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WASHINGTON (Reuters) - There were no "freedom fries" or any other remembrances from strained Franco-American ties in the past. Instead, it was dry-aged beef and plenty of "bonhomie" as President Barack Obama gave a lavish welcome to French President Francois Hollande.
Obama went out of his way to welcome Hollande at the White House on Tuesday, saying a few words in passable French, teasing the Frenchman for his formality and toying with the notion that U.S. ties with France are as close as they are with old ally Britain.
"It is always a pleasure to host Francois," Obama said at a joint news conference after wishing reporters good afternoon in French.
At a G8 summit at Camp David two years ago, Obama noted with a smile, "I was trying to make the summit casual, and Francois in true French style showed up in a necktie. We tried to get him to take it off."
Hollande was equally effusive, referring to "Mr. President, dear Barack."
The chumminess was not unexpected coming from two leaders who tend to see issues from the same leftward view. Obama went so far as to say that the U.S.-French alliance dating back more than two centuries "has never been stronger."
Still, it was a noted difference from a decade ago when the Iraq war strained relations between the two countries, a time when "freedom fries" replaced French fries as a popular side dish in some American eateries.
"Let's just say that we've come a long way from 'freedom fries,'" said a senior Obama administration official.
Indeed, the menu for the state dinner featuring 350 guests in a heated tent on the White House South Lawn later on Tuesday included dry-aged rib eye beef and American wines.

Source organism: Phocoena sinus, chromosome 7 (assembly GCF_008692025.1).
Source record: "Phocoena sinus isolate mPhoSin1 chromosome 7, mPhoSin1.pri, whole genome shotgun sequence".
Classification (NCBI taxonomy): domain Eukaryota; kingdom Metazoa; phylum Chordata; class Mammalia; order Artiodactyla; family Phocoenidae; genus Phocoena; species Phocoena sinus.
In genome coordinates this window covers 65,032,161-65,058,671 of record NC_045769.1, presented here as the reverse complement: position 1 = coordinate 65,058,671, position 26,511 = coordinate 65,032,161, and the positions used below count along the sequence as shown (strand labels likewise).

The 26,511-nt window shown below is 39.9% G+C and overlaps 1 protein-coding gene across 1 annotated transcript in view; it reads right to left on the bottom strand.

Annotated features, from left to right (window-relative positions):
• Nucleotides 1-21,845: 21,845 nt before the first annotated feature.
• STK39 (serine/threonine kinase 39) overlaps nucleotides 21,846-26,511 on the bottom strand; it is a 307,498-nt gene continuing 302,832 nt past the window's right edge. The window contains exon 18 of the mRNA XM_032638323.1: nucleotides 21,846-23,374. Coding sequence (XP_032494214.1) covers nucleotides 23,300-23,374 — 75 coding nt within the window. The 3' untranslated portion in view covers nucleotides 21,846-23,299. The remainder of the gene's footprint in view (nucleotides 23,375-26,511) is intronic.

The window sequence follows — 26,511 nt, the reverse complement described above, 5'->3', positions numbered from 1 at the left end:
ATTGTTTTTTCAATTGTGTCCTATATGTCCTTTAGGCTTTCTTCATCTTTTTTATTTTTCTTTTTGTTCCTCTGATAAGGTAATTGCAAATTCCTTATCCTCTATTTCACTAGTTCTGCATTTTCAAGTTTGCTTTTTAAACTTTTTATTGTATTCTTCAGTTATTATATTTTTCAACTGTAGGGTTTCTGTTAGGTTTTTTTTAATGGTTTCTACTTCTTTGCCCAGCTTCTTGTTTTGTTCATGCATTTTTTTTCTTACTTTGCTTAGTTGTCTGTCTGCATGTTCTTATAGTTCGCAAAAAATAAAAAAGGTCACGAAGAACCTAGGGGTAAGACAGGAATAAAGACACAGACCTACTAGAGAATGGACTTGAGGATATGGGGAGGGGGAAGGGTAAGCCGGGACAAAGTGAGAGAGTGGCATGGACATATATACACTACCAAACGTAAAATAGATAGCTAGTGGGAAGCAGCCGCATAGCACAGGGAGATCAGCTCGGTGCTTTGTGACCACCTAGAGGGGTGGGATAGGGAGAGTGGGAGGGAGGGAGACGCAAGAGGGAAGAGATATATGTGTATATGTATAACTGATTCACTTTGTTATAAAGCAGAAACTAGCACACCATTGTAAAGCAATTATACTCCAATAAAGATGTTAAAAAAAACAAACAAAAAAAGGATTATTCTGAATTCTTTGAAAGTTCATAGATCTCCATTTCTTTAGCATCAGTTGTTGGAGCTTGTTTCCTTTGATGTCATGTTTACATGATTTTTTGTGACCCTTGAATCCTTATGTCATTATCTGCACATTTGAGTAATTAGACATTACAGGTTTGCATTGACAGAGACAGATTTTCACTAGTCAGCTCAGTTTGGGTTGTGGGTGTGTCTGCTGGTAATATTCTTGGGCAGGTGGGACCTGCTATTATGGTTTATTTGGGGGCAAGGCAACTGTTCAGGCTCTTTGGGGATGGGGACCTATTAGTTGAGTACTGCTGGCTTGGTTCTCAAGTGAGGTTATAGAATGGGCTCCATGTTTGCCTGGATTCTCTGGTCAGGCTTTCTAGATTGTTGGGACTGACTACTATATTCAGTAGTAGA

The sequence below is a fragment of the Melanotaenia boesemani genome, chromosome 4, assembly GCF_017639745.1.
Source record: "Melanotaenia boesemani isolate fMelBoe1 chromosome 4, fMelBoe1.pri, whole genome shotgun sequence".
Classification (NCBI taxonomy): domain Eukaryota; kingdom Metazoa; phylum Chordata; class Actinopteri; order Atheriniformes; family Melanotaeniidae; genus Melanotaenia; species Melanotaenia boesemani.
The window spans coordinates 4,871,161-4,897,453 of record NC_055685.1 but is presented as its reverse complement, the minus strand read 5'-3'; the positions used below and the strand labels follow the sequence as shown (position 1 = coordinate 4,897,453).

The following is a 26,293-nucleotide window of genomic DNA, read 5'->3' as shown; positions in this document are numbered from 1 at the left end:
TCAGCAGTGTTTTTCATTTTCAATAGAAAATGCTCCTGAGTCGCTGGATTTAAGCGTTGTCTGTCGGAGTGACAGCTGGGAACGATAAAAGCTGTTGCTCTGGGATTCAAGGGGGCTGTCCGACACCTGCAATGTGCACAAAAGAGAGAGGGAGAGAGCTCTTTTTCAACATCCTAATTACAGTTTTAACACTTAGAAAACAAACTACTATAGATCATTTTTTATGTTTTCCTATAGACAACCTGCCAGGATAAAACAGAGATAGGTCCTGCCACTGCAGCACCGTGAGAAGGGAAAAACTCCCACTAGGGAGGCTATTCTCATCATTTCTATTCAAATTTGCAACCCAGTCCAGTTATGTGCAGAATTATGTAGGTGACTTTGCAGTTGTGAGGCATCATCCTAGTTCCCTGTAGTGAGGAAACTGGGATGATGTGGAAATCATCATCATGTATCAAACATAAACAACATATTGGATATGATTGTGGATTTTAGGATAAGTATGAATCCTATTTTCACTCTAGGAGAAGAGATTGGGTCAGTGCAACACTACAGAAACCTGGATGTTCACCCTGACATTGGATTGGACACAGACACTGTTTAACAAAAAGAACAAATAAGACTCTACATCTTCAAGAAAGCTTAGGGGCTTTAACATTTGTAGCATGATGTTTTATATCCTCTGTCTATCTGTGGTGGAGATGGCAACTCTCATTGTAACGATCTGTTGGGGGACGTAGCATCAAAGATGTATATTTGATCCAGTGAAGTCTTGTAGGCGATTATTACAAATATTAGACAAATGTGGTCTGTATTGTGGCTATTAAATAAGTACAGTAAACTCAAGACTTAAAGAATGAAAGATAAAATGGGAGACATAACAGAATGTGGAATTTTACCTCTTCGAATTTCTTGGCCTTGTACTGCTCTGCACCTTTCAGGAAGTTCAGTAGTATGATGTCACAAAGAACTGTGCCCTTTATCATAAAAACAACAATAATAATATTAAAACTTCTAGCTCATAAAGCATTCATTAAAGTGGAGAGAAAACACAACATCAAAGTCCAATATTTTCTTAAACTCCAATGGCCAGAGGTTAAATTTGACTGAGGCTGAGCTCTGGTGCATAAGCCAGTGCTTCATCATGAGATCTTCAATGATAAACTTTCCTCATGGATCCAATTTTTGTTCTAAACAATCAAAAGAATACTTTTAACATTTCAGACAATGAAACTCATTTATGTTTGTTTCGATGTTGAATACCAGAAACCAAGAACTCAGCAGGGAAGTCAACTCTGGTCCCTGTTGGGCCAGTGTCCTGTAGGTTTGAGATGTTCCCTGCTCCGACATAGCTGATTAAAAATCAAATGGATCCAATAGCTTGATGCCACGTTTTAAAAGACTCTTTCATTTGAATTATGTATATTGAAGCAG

During his toast before the meal, Hollande joked about the two countries' affection for each other.
"We love Americans, although we don't always say so. And you love the French, but you're sometimes too shy to say so," he quipped.
Obama lavished some praise on a favorite French import.
"Now, it is true that we Americans have grown to love all things French - the films, the food, the wine. Especially the wine," he said in his toast.
That Hollande showed up "tout seul," or all alone, was not talked about publicly.
Hollande, 59, split with long-time partner Valerie Trierweiler last month after he was photographed on a motor scooter outside the Paris apartment of actress Julie Gayet, 41.
Hollande's personal drama briefly caused some confusion at the White House. Would he bring Gayet to the Tuesday night state dinner? But all this was quickly moot when the French delegation list sent to the White House showed that Hollande would be stag.
His singleness seemed to affect Michelle Obama more than anyone else. Before the dinner the U.S. first lady, wearing a flowing blue dress, came down the grand stair case at the White House by herself, behind her husband and the French president, who walked together.
Business leaders, administration officials, and Hollywood stars were among the guests at the event, which was held in a lavish tent on the White House grounds.
Vice President Joe Biden was seated next to actress Julia Louis-Dreyfus, who plays a U.S. vice president in the HBO television series "Veep."
The real veep was overheard telling the TV show veep that he had requested that they be seated next to each other.
"Look who I'm sitting next to," Louis-Dreyfus told nearby reporters. "That's my favorite part of the dinner right there."
The fact that Hollande was granted the privilege of making the first state visit to the White House of Obama's second term was not lost on French reporters, who asked at the press conference whether this was a sign that France was supplanting traditional U.S. ally Britain.
Obama's answer represented a delicate diplomatic dance.
"I have two daughters," he said. "And they are both gorgeous and wonderful. And I would never choose between them. And that's how I feel about my outstanding European partners. All of them are wonderful in their own ways."
Hollande could not resist the urge to join this line of conversation when it was his turn to speak.
"Well, "I have four children," he said. "So that makes it even more difficult for me to make any choice at all. But we're not trying to be anyone's favorite."
Additional reporting by Roberta Rampton; Editing by Eric Walsh